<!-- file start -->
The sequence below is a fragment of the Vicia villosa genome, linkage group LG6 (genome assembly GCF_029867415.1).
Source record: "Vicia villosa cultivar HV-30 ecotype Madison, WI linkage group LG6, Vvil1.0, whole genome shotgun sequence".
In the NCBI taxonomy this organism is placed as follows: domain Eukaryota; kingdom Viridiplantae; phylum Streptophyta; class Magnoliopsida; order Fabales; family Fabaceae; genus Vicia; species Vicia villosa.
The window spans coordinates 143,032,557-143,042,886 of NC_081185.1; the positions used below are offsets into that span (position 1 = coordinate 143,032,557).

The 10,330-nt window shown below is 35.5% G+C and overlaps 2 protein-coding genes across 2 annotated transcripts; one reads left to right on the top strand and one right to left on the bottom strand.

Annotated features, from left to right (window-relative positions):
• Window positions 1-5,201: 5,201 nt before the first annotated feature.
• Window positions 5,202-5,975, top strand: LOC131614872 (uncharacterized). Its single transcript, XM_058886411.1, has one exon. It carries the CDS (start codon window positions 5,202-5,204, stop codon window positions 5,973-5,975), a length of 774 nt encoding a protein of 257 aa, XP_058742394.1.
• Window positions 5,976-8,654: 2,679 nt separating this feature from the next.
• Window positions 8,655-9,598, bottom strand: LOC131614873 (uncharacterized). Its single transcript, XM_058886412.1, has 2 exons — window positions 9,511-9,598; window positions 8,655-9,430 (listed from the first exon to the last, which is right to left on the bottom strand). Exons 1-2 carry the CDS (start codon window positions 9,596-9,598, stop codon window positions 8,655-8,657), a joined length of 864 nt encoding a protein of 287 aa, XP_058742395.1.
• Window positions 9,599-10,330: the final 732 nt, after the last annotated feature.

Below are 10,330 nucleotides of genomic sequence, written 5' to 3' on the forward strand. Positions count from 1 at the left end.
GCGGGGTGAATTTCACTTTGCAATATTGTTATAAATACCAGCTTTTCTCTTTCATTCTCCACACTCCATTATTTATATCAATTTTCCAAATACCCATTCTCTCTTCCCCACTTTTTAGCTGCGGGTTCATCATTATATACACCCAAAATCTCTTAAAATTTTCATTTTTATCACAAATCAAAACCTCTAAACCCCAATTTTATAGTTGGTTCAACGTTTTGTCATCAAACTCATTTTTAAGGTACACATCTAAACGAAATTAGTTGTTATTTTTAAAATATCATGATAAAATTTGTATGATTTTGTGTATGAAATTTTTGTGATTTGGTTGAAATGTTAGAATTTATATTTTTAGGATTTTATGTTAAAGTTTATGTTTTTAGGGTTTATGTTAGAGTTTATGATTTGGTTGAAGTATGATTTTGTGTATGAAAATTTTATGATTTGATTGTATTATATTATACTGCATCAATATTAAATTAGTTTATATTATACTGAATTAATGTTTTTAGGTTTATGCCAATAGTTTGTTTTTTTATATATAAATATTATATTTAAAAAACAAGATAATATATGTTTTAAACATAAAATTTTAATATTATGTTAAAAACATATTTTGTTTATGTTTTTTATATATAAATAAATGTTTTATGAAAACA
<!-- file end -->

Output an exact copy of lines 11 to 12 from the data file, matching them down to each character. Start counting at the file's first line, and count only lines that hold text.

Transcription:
• Window positions 9,599-10,330: the final 732 nt, after the last annotated feature.

Below are 10,330 nucleotides of genomic sequence, written 5' to 3' on the forward strand. Positions count from 1 at the left end.